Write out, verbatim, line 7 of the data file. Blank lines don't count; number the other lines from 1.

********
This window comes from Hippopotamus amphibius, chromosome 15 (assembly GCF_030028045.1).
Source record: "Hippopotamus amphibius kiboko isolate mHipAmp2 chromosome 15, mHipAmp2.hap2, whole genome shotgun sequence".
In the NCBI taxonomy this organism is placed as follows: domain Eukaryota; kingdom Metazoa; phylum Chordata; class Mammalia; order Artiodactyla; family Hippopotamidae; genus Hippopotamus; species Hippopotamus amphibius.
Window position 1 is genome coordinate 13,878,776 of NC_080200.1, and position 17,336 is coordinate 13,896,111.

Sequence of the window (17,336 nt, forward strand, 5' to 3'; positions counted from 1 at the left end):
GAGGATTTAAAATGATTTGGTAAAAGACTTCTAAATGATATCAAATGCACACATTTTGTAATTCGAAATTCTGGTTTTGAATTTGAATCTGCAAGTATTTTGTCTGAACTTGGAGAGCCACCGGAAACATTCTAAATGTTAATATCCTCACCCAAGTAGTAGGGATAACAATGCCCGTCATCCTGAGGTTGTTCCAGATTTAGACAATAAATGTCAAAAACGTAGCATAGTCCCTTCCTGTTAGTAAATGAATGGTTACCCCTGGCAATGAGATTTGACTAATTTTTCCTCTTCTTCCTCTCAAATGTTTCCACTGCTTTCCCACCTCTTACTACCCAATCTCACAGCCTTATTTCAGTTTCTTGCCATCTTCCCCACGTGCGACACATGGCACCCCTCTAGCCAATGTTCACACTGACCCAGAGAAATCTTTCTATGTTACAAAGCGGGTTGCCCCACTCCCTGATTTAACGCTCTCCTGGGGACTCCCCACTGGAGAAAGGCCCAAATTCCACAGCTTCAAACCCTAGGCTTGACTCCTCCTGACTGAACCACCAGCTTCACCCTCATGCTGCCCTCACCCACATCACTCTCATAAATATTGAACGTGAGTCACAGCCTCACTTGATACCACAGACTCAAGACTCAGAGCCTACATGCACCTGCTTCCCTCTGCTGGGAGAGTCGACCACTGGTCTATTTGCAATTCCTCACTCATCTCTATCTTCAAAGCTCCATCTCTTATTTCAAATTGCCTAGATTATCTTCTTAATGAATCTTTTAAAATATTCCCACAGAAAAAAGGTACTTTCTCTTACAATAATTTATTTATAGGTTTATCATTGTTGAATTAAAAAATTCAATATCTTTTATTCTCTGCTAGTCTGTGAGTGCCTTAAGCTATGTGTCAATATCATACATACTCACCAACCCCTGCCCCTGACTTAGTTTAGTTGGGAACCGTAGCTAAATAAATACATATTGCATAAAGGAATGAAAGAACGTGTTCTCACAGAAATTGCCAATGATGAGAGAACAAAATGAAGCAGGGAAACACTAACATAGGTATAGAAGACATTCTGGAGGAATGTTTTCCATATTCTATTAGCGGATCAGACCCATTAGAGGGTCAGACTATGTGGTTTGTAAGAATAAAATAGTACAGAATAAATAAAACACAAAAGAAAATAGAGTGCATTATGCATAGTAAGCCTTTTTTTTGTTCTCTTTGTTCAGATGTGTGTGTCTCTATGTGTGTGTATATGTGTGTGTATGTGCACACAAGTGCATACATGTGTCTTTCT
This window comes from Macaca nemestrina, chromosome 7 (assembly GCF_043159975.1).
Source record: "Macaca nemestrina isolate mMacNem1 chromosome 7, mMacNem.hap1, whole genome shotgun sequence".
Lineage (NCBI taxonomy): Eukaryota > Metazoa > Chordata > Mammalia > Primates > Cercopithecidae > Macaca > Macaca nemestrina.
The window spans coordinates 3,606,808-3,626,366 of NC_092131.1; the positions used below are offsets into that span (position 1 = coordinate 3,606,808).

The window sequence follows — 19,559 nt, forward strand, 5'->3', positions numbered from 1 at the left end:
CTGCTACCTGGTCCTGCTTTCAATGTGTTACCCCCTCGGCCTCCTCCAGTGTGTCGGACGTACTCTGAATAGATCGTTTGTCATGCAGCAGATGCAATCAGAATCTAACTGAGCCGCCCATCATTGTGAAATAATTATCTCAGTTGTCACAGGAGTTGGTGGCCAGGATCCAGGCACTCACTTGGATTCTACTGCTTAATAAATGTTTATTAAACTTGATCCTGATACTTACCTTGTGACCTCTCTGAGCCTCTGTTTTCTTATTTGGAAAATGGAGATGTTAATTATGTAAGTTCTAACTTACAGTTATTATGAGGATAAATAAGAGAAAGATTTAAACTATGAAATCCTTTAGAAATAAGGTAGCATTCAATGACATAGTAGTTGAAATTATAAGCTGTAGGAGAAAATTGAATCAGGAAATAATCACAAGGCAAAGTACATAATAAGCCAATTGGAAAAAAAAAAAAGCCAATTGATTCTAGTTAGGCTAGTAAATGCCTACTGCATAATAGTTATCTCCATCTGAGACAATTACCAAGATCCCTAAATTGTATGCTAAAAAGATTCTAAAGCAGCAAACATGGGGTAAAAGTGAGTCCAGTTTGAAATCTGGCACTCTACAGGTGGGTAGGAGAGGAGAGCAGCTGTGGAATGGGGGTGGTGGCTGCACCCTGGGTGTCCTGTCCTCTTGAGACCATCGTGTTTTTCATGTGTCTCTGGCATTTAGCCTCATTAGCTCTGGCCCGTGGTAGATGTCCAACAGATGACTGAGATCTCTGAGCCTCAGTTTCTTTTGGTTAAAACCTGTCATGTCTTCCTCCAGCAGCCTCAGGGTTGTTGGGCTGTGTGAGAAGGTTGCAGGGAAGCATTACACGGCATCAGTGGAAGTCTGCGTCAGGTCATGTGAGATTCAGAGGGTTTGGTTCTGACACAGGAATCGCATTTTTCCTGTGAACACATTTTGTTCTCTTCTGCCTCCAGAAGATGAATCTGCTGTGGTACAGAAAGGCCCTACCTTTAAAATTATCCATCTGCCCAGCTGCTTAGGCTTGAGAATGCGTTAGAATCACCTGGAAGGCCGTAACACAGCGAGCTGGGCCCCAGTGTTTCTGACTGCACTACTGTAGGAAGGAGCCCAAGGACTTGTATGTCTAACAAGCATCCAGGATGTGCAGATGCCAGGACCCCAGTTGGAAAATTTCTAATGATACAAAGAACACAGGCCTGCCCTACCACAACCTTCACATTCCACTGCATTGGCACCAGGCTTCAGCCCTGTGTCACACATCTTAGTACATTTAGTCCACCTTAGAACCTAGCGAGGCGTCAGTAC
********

This window comes from Macaca nemestrina, chromosome 7 (assembly GCF_043159975.1).